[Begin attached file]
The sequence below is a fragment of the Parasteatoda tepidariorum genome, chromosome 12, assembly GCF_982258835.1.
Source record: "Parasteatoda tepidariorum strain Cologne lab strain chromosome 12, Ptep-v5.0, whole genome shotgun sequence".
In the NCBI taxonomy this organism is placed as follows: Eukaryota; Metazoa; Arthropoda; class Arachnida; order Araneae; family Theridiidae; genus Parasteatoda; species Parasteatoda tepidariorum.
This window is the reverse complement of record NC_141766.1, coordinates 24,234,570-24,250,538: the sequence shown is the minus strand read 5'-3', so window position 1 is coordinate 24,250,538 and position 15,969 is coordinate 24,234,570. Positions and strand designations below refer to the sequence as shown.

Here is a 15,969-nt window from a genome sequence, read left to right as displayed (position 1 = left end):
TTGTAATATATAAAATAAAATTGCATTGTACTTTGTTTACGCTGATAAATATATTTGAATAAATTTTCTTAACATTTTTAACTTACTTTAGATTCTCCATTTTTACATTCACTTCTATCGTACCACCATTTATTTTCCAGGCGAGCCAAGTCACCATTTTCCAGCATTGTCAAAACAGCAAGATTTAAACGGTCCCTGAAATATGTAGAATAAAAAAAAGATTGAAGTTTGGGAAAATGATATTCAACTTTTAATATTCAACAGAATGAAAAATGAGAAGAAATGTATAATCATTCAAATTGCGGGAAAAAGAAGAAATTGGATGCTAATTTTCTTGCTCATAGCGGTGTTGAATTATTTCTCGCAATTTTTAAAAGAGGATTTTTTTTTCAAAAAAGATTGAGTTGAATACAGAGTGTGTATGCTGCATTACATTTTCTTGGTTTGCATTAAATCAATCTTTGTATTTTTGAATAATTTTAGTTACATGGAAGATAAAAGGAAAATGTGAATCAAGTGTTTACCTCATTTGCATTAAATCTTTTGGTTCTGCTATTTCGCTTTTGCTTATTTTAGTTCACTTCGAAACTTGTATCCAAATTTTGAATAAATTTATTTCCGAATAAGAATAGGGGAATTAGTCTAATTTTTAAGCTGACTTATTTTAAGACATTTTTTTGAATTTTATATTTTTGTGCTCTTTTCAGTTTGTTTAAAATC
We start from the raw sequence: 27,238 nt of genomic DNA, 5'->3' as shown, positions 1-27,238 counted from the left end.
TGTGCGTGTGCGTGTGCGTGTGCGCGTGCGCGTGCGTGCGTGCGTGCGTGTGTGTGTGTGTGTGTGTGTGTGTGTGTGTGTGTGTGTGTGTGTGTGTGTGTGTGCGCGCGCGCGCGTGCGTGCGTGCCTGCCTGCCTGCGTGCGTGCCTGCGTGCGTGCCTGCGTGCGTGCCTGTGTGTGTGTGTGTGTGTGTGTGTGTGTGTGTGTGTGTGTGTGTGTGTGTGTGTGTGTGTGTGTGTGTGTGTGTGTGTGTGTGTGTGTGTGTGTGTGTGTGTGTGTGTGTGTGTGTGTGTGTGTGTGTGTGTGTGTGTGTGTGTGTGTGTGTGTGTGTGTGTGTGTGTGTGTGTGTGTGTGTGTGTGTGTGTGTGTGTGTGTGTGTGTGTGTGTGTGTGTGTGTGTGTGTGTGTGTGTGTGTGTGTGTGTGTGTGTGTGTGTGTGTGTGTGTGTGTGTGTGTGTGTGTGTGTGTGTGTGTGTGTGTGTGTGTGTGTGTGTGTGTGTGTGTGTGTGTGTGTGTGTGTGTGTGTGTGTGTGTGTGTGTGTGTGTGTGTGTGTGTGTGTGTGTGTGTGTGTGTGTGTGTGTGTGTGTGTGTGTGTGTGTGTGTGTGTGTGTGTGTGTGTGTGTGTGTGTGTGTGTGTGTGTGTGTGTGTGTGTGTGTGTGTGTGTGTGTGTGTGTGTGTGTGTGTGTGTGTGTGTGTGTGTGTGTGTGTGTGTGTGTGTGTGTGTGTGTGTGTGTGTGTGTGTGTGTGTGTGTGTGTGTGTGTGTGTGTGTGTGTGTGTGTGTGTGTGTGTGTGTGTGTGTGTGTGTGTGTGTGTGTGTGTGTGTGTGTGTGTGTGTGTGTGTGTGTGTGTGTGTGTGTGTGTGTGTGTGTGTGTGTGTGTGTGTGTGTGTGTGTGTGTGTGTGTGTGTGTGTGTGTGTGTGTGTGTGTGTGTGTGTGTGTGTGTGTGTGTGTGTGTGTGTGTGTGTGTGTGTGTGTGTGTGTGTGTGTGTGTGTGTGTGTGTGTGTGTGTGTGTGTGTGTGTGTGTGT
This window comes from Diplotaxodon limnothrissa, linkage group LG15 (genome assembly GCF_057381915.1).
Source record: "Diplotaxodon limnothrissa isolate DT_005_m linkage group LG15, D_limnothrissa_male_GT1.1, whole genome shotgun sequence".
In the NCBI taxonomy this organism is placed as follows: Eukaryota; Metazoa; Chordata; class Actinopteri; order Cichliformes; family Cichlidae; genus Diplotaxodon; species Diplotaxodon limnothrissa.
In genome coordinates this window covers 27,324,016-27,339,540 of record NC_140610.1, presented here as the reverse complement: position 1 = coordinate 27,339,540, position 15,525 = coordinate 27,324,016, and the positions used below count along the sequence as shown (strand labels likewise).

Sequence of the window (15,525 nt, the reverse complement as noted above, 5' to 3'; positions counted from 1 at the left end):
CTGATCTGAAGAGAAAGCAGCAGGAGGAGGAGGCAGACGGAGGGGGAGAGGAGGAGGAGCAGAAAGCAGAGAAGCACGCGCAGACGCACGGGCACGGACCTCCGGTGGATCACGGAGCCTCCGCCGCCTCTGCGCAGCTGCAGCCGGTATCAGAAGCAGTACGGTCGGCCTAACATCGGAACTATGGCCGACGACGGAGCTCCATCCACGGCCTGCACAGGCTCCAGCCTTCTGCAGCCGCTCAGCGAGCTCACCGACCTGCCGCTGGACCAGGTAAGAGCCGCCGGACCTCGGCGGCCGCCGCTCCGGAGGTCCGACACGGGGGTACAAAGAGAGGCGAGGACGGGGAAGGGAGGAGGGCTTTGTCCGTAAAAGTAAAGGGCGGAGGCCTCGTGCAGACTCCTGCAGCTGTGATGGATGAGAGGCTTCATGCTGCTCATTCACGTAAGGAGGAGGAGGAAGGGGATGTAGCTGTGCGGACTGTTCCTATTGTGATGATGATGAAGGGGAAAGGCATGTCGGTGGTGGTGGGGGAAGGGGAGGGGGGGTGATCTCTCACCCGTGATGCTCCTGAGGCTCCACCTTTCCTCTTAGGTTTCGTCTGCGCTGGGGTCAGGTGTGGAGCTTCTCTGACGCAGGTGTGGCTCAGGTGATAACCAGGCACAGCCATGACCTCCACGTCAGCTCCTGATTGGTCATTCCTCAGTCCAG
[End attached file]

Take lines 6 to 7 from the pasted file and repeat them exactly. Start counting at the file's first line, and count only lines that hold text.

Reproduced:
TTGTAATATATAAAATAAAATTGCATTGTACTTTGTTTACGCTGATAAATATATTTGAATAAATTTTCTTAACATTTTTAACTTACTTTAGATTCTCCATTTTTACATTCACTTCTATCGTACCACCATTTATTTTCCAGGCGAGCCAAGTCACCATTTTCCAGCATTGTCAAAACAGCAAGATTTAAACGGTCCCTGAAATATGTAGAATAAAAAAAAGATTGAAGTTTGGGAAAATGATATTCAACTTTTAATATTCAACAGAATGAAAAATGAGAAGAAATGTATAATCATTCAAATTGCGGGAAAAAGAAGAAATTGGATGCTAATTTTCTTGCTCATAGCGGTGTTGAATTATTTCTCGCAATTTTTAAAAGAGGATTTTTTTTTCAAAAAAGATTGAGTTGAATACAGAGTGTGTATGCTGCATTACATTTTCTTGGTTTGCATTAAATCAATCTTTGTATTTTTGAATAATTTTAGTTACATGGAAGATAAAAGGAAAATGTGAATCAAGTGTTTACCTCATTTGCATTAAATCTTTTGGTTCTGCTATTTCGCTTTTGCTTATTTTAGTTCACTTCGAAACTTGTATCCAAATTTTGAATAAATTTATTTCCGAATAAGAATAGGGGAATTAGTCTAATTTTTAAGCTGACTTATTTTAAGACATTTTTTTGAATTTTATATTTTTGTGCTCTTTTCAGTTTGTTTAAAATC
We start from the raw sequence: 27,238 nt of genomic DNA, 5'->3' as shown, positions 1-27,238 counted from the left end.